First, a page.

Over ten different abbreviations for impaired driving or driving under the influence exist across our 50 states and Washington, D.C. Georgia’s abbreviation is DUI, but neighboring North Carolina uses DWI. Little distinction between a DUI and DWI charge can be found. The acronym abbreviation in Maine, Rhode Island and Massachusetts is OUI and the Badger State, Wisconsin, follows Indiana in calling its law operating while intoxicated, or OWI.
A couple of jurisdictions have a totally one-of-a kind acronym. The unique DUII acronym in Oregon adds the second “I” for “intoxicants.” Wyoming uses DWUI, and no other state has that abbreviation. California attorneys refer to DUI charges as a “deuce.”
Two jurisdictions have a lesser crime known as DWAI. New York and Colorado offer this less punitive criminal offense for driving under the influence of alcohol. Reductions are most common for drivers who have submitted to an implied consent test and have a blood alcohol concentration under the legal limit, but still not at zero.
Expect to hear the use of “OUI” in RI, MA, and ME, but Ohio opts to call its statute OVI. To determine which abbreviation to use, refer to each state’s common usage of a state-specific acronym for drunk driving or drugged driving. Washington D.C. has separate statutes for both DUI and DWI.
Like other states when it comes to intoxicated motorists or impaired drivers, the Georgia DUI laws criminalize driving when affected by anything. If accused of driving while intoxicated, this can mean driving while stoned on drugs, driving while having any level of psychoactive marijuana metabolites (THC), or when affected by noxious vapors from gasoline, glue, aerosols, volatiles (like toluene).
Plus, similar inhalants that cause euphoria or getting “high” can be tagged as the impairing substance. Recreational substances can be created in a lab. Georgia’s broad wording of comprehensive language from our Legislature is adaptable to expand answering the question, “what’s a DUI?”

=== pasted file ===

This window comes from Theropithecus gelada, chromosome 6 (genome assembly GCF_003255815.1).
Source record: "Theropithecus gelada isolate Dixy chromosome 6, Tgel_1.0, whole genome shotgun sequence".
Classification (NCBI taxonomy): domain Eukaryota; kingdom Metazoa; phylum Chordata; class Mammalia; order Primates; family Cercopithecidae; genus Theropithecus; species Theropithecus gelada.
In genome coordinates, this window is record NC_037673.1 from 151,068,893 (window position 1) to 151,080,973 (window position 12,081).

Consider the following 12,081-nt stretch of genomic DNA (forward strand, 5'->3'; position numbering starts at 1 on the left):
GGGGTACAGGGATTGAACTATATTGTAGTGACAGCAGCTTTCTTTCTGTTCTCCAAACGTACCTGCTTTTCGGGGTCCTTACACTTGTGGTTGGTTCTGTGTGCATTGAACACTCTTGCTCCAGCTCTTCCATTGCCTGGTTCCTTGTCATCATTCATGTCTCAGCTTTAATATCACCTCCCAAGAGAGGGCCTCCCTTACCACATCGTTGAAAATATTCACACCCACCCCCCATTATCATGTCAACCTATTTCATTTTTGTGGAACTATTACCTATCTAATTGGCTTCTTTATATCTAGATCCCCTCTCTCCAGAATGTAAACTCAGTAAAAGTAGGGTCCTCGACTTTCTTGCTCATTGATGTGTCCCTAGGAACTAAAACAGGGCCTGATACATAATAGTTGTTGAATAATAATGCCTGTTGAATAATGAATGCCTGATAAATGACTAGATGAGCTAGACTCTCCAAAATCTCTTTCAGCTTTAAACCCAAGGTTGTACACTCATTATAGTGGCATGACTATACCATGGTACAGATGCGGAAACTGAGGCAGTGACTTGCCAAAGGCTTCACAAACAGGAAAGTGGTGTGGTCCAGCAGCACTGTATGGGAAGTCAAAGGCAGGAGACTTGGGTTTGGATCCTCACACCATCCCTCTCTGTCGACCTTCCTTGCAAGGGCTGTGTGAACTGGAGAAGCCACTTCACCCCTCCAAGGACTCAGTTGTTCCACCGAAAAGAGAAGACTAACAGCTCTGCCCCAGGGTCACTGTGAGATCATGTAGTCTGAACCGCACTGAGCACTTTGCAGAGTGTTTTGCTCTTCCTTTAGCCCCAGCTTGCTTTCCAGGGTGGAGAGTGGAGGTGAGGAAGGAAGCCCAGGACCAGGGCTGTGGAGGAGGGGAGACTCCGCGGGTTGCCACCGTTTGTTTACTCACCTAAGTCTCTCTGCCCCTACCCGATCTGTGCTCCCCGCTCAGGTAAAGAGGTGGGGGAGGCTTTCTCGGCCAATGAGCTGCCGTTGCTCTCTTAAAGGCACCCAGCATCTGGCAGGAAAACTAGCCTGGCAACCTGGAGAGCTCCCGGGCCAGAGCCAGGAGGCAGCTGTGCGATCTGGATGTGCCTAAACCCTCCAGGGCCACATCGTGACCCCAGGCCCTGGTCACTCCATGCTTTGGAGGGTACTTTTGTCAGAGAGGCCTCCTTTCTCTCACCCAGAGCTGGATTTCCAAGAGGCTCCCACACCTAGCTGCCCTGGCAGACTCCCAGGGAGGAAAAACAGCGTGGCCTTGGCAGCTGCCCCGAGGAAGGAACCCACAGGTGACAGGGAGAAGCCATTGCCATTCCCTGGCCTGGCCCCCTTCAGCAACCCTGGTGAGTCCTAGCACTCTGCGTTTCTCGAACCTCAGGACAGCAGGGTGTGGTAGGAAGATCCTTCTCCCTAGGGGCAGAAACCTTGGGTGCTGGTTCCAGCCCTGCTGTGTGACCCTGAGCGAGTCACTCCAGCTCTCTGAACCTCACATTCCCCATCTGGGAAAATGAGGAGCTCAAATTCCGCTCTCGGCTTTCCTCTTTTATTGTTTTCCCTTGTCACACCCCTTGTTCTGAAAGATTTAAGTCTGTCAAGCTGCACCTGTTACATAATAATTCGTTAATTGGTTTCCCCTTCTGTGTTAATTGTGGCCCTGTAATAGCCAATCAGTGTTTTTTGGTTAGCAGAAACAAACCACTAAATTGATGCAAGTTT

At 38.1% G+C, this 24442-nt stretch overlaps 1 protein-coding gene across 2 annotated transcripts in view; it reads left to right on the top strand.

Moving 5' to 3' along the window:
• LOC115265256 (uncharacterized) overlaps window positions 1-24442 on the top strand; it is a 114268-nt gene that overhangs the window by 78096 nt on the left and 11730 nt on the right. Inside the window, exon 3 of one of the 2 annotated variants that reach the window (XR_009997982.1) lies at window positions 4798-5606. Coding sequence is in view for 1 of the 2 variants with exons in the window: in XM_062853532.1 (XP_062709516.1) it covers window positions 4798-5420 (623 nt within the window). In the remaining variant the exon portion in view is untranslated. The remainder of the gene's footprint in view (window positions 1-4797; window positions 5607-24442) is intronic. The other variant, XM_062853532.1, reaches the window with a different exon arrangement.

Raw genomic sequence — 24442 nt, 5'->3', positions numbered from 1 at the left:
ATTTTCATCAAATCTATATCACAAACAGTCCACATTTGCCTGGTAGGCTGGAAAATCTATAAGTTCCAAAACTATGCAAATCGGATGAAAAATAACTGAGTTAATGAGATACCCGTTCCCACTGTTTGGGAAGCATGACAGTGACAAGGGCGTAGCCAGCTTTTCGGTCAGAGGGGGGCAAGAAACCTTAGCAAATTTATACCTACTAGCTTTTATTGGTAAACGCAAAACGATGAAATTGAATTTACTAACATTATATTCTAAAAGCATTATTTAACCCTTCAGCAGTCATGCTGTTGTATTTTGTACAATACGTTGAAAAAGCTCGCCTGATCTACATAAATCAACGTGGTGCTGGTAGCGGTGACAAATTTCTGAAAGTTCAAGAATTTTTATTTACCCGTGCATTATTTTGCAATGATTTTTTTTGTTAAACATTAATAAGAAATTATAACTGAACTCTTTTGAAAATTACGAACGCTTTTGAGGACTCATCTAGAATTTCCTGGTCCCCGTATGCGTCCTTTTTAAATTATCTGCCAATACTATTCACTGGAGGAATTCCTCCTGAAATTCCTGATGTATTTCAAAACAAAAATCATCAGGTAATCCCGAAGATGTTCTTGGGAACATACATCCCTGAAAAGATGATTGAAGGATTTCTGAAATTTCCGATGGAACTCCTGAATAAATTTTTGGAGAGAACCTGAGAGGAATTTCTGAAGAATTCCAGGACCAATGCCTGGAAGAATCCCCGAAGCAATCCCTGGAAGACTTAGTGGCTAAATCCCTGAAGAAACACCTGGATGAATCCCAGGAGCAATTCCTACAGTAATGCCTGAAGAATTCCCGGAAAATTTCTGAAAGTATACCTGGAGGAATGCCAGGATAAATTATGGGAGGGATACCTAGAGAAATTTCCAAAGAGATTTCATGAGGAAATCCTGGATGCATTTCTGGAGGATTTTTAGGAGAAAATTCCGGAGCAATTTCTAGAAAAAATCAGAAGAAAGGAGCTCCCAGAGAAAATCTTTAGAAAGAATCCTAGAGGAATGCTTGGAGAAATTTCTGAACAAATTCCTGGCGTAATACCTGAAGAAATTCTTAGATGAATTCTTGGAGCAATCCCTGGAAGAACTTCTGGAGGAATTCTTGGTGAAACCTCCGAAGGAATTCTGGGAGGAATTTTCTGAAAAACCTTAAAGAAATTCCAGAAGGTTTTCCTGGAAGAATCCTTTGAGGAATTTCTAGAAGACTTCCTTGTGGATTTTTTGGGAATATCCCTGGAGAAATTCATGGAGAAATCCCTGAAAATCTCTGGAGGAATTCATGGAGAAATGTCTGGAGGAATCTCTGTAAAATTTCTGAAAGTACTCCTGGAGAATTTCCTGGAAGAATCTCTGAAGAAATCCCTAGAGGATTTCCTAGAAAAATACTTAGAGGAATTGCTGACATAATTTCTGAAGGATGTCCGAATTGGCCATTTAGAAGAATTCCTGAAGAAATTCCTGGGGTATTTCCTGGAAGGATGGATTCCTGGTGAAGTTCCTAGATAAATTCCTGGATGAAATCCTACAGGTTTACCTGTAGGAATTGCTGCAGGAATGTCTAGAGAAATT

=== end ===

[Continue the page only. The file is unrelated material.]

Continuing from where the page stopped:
Georgia law (in recent years) has been modified to cover synthetic substances (like “Molly”) or all types of chemicals or plant material that impair the driver’s CNS (central nervous system), so as to make the person a “less safe” DUI driver.
You must begin your effort to isolate a meaning for DUI, being aware that roughly a dozen different acronyms for driving drunk or stoned exist. In most states, DWI means driving while impaired, but in others DWI stands for driving while intoxicated.
The ubiquitous acronym “DUI” is the most common acronym in the USA to describe the century-old criminal offense of impaired driving, whether from being under the influence of alcohol, marijuana, or even prescribed drugs.
From around 1990 until 2007, every year brought news of over 1 million Americans being arrested for driving drunk or stoned by alcohol or drugs. By far, the crash risk for drunken driving from alcohol surpasses that of the drug impaired cases combined. Yet, each year arresting officers are making a higher percentage of arrests annually for drivers under the influence of drugs.
All alcohol-related arrests typically have symptoms like slurred speech, unsteadiness while walking, and other well-known manifestations that a police officer can observe and capture on videotape. Plus, since 1984, law enforcement officers have had a set of field sobriety tests that have survived most legal challenges for scientific reliability.
Every state, however, has created tough legislation against driving stoned, drunk, or driving with a higher BAC level than state law allows. Police had to use blood tests to determine blood alcohol content back then, since breath testing would not be invented for another two decades.
Starting in 1910, after a sharp increase in alcohol-related crashes, New Mexico and New York became the first two states in the United States to enact DUI-DWI alcohol laws. Later, states saw that both alcohol-impaired driving and drugged driving were problems.
Helpful Links About Our Other Two Award-Winning Georgia DUI Attorneys Near Me
Ex-police officer with 8 annual recognitions by Super Lawyers near me Cory Yager
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Links About Administrative License Suspension in Georgia
Implied Consent Statute: O.C.G.A. 40-5-55
Implied Consent Notice Wording: O.C.G.A. 40-5-67.1 Relating to Driver’s License Suspension or Revocation